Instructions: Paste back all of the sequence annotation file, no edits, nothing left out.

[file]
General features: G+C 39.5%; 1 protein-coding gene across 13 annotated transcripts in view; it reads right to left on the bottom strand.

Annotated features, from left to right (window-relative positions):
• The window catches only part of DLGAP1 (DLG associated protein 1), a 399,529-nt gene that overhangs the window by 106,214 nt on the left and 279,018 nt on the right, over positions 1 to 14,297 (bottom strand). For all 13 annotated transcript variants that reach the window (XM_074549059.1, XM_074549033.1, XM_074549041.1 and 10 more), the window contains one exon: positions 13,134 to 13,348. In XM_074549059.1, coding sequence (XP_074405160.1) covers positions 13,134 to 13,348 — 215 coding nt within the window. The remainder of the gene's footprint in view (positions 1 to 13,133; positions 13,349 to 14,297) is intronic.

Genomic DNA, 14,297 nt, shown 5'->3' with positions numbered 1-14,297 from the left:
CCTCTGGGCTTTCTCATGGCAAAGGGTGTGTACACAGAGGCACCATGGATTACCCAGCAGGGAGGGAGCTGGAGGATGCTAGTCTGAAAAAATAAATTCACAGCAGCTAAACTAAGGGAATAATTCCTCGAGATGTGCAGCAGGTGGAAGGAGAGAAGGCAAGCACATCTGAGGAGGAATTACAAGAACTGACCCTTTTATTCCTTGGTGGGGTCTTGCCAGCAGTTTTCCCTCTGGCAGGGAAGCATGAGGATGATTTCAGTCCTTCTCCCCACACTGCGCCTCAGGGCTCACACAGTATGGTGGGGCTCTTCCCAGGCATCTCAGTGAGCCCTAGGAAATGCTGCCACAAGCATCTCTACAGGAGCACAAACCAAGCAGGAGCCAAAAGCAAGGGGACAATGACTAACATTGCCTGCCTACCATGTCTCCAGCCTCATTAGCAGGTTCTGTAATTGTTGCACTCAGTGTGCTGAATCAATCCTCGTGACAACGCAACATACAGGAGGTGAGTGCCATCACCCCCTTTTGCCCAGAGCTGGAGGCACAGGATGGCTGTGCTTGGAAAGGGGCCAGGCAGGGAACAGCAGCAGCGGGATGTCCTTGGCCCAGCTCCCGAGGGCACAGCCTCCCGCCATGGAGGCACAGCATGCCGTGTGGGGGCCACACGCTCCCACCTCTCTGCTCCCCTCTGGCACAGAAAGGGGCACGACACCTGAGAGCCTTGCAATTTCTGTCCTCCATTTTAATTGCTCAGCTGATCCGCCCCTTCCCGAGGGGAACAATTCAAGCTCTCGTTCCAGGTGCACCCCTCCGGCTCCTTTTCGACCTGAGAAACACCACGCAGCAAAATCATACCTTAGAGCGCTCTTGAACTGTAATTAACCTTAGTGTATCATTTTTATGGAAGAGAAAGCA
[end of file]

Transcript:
General features: G+C 39.5%; 1 protein-coding gene across 13 annotated transcripts in view; it reads right to left on the bottom strand.

Annotated features, from left to right (window-relative positions):
• The window catches only part of DLGAP1 (DLG associated protein 1), a 399,529-nt gene that overhangs the window by 106,214 nt on the left and 279,018 nt on the right, over positions 1 to 14,297 (bottom strand). For all 13 annotated transcript variants that reach the window (XM_074549059.1, XM_074549033.1, XM_074549041.1 and 10 more), the window contains one exon: positions 13,134 to 13,348. In XM_074549059.1, coding sequence (XP_074405160.1) covers positions 13,134 to 13,348 — 215 coding nt within the window. The remainder of the gene's footprint in view (positions 1 to 13,133; positions 13,349 to 14,297) is intronic.

Genomic DNA, 14,297 nt, shown 5'->3' with positions numbered 1-14,297 from the left:
CCTCTGGGCTTTCTCATGGCAAAGGGTGTGTACACAGAGGCACCATGGATTACCCAGCAGGGAGGGAGCTGGAGGATGCTAGTCTGAAAAAATAAATTCACAGCAGCTAAACTAAGGGAATAATTCCTCGAGATGTGCAGCAGGTGGAAGGAGAGAAGGCAAGCACATCTGAGGAGGAATTACAAGAACTGACCCTTTTATTCCTTGGTGGGGTCTTGCCAGCAGTTTTCCCTCTGGCAGGGAAGCATGAGGATGATTTCAGTCCTTCTCCCCACACTGCGCCTCAGGGCTCACACAGTATGGTGGGGCTCTTCCCAGGCATCTCAGTGAGCCCTAGGAAATGCTGCCACAAGCATCTCTACAGGAGCACAAACCAAGCAGGAGCCAAAAGCAAGGGGACAATGACTAACATTGCCTGCCTACCATGTCTCCAGCCTCATTAGCAGGTTCTGTAATTGTTGCACTCAGTGTGCTGAATCAATCCTCGTGACAACGCAACATACAGGAGGTGAGTGCCATCACCCCCTTTTGCCCAGAGCTGGAGGCACAGGATGGCTGTGCTTGGAAAGGGGCCAGGCAGGGAACAGCAGCAGCGGGATGTCCTTGGCCCAGCTCCCGAGGGCACAGCCTCCCGCCATGGAGGCACAGCATGCCGTGTGGGGGCCACACGCTCCCACCTCTCTGCTCCCCTCTGGCACAGAAAGGGGCACGACACCTGAGAGCCTTGCAATTTCTGTCCTCCATTTTAATTGCTCAGCTGATCCGCCCCTTCCCGAGGGGAACAATTCAAGCTCTCGTTCCAGGTGCACCCCTCCGGCTCCTTTTCGACCTGAGAAACACCACGCAGCAAAATCATACCTTAGAGCGCTCTTGAACTGTAATTAACCTTAGTGTATCATTTTTATGGAAGAGAAAGCA